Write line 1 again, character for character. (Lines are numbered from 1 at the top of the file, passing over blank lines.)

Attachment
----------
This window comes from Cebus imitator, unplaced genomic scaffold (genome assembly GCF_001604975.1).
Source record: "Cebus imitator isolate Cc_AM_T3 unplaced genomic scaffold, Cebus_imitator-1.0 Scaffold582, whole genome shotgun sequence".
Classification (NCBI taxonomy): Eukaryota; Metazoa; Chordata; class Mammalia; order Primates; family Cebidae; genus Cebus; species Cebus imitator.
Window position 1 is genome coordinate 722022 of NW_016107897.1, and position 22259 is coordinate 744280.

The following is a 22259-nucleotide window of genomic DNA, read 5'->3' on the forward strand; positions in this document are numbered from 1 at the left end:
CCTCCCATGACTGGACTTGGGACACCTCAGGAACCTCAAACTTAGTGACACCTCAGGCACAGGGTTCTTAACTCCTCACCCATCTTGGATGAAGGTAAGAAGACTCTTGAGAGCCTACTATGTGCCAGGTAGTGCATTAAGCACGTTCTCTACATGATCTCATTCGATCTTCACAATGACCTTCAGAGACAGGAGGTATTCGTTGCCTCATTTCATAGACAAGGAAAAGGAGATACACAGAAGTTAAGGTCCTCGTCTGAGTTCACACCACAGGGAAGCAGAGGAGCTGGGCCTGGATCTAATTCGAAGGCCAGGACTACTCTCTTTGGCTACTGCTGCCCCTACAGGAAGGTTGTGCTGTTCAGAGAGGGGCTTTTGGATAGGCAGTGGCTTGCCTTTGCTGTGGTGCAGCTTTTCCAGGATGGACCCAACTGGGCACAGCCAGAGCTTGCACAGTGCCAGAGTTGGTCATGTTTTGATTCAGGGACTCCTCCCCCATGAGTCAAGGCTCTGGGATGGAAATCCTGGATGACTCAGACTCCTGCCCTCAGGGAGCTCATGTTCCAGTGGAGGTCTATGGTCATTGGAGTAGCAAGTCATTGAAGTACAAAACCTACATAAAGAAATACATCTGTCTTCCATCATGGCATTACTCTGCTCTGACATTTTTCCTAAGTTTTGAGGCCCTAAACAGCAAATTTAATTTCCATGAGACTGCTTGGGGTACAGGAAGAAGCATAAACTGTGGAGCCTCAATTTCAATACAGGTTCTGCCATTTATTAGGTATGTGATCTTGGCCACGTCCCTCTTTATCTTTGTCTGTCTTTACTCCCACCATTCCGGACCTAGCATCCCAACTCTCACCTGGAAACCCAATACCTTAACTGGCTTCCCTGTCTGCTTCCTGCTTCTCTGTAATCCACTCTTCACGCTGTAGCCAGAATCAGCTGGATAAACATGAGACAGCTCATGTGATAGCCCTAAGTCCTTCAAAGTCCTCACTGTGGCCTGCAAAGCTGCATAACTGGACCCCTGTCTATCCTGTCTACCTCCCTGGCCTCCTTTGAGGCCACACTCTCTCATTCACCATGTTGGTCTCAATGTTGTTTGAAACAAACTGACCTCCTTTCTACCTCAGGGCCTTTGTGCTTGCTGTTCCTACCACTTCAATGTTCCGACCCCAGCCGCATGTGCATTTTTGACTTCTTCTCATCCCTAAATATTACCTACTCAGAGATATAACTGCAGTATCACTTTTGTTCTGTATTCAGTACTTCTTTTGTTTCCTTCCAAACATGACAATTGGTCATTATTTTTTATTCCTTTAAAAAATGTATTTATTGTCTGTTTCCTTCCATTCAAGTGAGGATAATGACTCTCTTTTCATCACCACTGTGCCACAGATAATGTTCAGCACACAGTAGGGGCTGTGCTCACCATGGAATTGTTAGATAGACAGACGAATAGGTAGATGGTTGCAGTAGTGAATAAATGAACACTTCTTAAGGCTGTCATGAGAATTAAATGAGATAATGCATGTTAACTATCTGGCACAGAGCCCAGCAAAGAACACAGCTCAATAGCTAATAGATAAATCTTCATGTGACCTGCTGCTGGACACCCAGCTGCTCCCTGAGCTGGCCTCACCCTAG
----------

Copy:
This window comes from Cebus imitator, unplaced genomic scaffold (genome assembly GCF_001604975.1).